“So Jesus said to them, “Truly, truly, I say to you, the Son can do nothing of his own accord, but only what he sees the Father doing. For whatever the Father does, that the Son does likewise.” (John 5:19)

And the words that Jesus spoke were only the words that He heard the Father speaking through the Holy Spirit:

“The words that I say to you I do not speak on my own authority, but the Father who dwells in me does his works.” (John 14:10)

Claiming Our Calling

So if the church is to be the hands and feet of Jesus, active in this world, and continuing the ministry of Jesus, then the only way it’s going to happen is when we learn to pay attention to the Holy Spirit’s leading as He teaches us what to say and do.

We can no longer just passively sit back, watch the world go to hell in a handbasket, and think to ourselves, “I can’t wait until Jesus comes back and fixes this mess.”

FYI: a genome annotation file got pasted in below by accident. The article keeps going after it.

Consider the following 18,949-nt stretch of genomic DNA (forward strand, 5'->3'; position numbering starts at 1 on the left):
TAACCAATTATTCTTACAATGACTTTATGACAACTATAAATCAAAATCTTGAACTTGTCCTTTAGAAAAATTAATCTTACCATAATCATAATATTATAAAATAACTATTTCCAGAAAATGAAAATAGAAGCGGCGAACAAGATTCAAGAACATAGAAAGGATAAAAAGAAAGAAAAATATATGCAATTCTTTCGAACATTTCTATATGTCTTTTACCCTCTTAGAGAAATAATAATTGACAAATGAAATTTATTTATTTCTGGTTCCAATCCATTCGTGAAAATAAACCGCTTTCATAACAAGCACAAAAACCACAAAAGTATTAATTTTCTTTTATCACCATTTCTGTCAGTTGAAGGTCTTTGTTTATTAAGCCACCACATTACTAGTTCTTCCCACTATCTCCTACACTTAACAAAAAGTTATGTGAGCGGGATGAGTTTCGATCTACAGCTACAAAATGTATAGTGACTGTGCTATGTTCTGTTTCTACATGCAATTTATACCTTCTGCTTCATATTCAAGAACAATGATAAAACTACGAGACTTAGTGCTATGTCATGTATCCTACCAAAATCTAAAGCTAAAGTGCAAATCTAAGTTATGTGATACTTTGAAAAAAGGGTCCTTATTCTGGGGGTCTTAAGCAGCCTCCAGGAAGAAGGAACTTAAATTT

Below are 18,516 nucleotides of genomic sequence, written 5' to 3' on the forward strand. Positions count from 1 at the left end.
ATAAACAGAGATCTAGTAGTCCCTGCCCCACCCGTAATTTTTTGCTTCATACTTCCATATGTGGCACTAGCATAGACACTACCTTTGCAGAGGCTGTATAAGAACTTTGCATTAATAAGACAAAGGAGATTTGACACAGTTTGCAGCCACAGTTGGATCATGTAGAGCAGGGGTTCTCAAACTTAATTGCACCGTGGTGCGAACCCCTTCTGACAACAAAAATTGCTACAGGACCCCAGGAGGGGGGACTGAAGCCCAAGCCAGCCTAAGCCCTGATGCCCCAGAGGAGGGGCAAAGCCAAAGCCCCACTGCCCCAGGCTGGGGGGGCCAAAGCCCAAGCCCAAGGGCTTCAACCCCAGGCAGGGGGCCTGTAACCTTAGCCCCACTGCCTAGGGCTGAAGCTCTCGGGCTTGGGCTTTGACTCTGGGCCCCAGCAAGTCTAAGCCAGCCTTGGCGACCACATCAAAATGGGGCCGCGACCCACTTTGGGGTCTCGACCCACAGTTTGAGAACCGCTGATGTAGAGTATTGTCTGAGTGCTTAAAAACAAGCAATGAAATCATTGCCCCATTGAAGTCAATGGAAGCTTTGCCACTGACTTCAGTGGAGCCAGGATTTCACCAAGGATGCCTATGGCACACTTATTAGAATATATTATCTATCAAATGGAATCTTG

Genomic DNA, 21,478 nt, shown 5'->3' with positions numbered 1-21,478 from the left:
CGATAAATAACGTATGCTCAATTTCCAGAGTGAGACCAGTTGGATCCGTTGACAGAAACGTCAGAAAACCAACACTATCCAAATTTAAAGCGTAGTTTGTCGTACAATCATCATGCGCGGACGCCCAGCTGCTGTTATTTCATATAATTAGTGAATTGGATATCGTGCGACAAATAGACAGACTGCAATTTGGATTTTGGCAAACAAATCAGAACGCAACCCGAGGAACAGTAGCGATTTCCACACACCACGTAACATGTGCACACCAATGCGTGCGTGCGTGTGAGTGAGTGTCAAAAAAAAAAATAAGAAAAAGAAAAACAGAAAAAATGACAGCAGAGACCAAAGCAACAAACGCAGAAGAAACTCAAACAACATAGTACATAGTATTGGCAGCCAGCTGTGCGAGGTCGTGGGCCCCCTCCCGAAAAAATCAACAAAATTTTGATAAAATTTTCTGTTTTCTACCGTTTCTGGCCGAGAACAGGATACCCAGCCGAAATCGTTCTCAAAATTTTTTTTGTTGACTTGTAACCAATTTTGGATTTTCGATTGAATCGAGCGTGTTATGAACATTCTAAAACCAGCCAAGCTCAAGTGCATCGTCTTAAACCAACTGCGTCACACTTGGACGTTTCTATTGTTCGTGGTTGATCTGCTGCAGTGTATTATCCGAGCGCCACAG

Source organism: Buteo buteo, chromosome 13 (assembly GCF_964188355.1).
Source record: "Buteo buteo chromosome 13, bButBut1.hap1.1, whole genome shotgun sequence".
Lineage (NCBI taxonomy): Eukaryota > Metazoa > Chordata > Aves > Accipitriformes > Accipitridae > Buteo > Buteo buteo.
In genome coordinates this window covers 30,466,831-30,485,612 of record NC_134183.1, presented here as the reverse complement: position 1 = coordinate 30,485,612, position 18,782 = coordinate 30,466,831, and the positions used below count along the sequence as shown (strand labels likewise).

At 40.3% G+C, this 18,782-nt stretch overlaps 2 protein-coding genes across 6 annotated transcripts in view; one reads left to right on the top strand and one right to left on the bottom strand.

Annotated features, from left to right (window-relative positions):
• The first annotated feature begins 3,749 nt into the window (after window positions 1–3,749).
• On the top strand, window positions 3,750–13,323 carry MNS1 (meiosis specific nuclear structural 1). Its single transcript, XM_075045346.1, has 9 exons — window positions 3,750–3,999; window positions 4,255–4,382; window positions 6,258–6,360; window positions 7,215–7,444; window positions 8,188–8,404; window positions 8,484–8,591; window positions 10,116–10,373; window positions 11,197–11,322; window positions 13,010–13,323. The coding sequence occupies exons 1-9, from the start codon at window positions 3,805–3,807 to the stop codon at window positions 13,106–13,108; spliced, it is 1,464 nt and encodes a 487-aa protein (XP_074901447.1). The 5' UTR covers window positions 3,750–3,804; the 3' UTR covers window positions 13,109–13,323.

When Jesus gave us the authority of Heaven, He was telling us that it is our job to be cleaning up this mess ourselves. We are to seek Heaven for the transformation of our world, and then be the active agents through which that change comes.

So it’s time for the church to come alive again. It’s time for the disciples of Christ go, be who God is calling us to be, and do what the Holy Spirit is leading us to do. I believe Jesus is still sending us out with the same instructions He began with:

“Go…And proclaim as you go, saying ,‘The Kingdom of Heaven is at hand.’ Heal the sick, raise the dead, cleans lepers, cast out demons. You received without paying; now give without pay.” (Matthew 10:5-8)

What About It, Pat Robertson?

Now Tropical Storm Isaac has passed Haiti, I think it’s fair to say that God demonstrated how great His mercy is to this nation. After all, it was predicted that the storm would reach hurricane force wind before hitting our coast. The trajectory of the storm for days before had predicted that the eye of the hurricane would come straight across Port-au-Prince. And the devastating expectations were set very, very high.

What happened, though, was that many people, including many of you reading this right now, showered this nation with prayers asking for God to act. And He did.